Robert Fortune (1812-1880), was the inspiration for my visit to the garden. His tenure at CPG was short, but his notoriety as a tea hunter eclipsed the more prominent horticultural patrons and elites of the garden (Dr. Hans Sloane and Sir Joseph Banks). For some tea enthusiasts, Robert Fortune is as highly revered as Lu Yu, the Tang Dynasty tea scholar. No other westerner has the distinction of committing the first recorded event of agricultural espionage, paving the way for tea for the masses.
The Scottish-born botanist and famous tea spy rose from humble beginnings to respected horticultural luminary, beginning with his hard work at Edinburgh’s Botanic gardens and on to the Chiswick Gardens in London. While he was there, the Royal Horticultural Society of London sent him on his first botanical excursion to China.
Largely due to the success of that expedition he was invited to become Chief Curator of the Chelsea Physic Garden. He held this post for only two years, from 1846-1848. In that short period, Fortune made sweeping improvements. Upon his arrival the garden was full of weeds, sick plants and in disarray, he set about rearranging plantings, weeding and building new glass houses for the ailing plants. He was very orderly in the layouts of plantings in the garden. I doubt that any remnants of his planting arrangements exist today. There are now large lawn spaces in the gardens, no doubt to accommodate the many events that take place.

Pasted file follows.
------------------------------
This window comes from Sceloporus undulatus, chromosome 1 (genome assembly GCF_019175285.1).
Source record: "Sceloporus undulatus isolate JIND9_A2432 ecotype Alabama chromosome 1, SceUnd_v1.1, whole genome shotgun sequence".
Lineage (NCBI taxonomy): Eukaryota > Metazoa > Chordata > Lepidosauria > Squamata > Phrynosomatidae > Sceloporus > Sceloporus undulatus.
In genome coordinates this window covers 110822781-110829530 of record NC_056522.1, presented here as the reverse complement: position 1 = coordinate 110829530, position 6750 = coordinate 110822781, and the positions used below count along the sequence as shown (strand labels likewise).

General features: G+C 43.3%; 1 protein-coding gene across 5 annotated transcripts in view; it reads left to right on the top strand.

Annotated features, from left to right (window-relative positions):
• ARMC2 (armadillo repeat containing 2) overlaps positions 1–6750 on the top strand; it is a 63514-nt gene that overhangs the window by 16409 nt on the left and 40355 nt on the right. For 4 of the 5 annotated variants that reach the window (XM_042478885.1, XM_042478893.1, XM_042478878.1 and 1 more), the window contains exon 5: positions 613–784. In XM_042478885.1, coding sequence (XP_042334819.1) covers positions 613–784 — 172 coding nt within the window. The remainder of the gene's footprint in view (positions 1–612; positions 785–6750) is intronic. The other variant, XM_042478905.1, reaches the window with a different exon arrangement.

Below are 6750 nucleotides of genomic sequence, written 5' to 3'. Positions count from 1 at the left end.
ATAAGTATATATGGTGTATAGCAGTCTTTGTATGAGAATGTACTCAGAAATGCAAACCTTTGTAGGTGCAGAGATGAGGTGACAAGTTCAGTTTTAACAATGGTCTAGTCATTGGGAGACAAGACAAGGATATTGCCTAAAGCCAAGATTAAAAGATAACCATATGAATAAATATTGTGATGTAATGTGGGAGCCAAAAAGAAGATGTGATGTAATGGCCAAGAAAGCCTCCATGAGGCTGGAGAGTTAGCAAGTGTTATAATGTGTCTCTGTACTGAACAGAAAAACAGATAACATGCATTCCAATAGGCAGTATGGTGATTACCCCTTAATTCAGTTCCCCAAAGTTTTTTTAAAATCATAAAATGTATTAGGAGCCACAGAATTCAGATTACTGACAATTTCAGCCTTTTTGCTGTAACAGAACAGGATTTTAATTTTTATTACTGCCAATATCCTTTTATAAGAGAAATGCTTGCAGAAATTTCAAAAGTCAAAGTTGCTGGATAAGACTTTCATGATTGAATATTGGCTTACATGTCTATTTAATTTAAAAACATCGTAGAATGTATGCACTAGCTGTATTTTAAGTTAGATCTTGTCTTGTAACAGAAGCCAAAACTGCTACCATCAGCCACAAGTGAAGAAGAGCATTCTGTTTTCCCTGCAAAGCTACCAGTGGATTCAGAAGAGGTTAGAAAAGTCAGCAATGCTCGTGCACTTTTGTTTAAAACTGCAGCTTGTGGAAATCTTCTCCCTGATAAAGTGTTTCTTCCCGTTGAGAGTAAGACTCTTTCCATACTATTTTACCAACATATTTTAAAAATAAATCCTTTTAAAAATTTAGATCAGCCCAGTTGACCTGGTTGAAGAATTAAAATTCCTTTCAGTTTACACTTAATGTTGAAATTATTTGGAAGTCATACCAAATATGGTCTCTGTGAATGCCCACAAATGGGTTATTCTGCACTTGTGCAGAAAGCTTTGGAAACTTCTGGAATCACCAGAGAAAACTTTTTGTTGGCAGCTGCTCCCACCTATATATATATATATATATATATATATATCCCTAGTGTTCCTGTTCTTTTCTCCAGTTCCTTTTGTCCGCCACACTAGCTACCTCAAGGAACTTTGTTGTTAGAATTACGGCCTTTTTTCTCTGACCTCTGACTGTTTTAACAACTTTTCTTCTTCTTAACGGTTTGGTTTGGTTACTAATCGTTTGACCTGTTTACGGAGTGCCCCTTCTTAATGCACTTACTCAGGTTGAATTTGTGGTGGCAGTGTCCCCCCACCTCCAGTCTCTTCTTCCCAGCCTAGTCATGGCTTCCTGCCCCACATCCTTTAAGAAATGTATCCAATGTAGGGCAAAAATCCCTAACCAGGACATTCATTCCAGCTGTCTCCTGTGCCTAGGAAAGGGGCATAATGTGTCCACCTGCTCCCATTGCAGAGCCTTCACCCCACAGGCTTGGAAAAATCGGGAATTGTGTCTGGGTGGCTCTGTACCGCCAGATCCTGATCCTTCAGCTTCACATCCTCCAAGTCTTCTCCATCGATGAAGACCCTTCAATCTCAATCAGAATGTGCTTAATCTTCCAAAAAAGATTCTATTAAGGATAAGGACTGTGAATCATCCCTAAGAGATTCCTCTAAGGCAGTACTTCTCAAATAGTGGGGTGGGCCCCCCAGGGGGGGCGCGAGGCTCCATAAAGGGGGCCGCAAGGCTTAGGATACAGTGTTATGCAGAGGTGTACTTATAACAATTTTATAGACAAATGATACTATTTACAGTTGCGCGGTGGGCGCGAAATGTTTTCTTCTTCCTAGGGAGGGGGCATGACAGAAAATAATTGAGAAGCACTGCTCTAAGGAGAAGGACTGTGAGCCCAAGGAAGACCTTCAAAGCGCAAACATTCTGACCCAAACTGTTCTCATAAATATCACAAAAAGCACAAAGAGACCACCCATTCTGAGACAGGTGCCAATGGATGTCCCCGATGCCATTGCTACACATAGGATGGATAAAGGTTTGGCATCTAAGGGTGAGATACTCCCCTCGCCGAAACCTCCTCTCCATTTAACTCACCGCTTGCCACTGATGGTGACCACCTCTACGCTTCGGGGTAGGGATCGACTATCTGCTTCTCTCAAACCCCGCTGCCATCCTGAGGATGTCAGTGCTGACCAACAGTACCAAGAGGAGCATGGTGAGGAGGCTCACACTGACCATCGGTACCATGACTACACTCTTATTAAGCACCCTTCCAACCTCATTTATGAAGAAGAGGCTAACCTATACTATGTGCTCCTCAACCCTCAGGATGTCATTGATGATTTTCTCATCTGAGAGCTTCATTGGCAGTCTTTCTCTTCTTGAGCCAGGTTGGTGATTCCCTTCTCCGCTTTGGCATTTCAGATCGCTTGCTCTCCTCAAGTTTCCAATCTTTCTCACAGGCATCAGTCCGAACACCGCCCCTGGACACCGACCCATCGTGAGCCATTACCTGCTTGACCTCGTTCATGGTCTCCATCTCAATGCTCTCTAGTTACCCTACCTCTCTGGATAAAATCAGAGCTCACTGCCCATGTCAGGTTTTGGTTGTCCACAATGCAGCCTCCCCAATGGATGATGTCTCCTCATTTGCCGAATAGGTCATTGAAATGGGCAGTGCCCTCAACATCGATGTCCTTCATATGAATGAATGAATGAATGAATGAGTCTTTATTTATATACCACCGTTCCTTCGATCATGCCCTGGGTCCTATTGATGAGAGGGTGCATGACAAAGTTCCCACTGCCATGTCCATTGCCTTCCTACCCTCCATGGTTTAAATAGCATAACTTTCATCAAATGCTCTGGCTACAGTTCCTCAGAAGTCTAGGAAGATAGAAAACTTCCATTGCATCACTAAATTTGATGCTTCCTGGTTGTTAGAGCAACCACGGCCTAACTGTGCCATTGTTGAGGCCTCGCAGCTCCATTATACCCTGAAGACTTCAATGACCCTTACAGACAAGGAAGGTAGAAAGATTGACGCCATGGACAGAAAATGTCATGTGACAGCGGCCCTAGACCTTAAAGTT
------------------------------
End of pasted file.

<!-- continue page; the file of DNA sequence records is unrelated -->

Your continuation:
Fortune excelled as curator but destiny had other plans for him. As I stood at the main gates facing the Thames (they are only used when the Queen visits), I imagined Fortune standing in the same spot on that day in May 1848 when Dr. John Forbes Royle, a fellow Scotsman and botanist, invited Fortune to return to China, this time as a tea hunter for The East India Company. The terms were generous. How could he say no? He left in early Autumn. …CONTINUE TO PART III CONCLUSION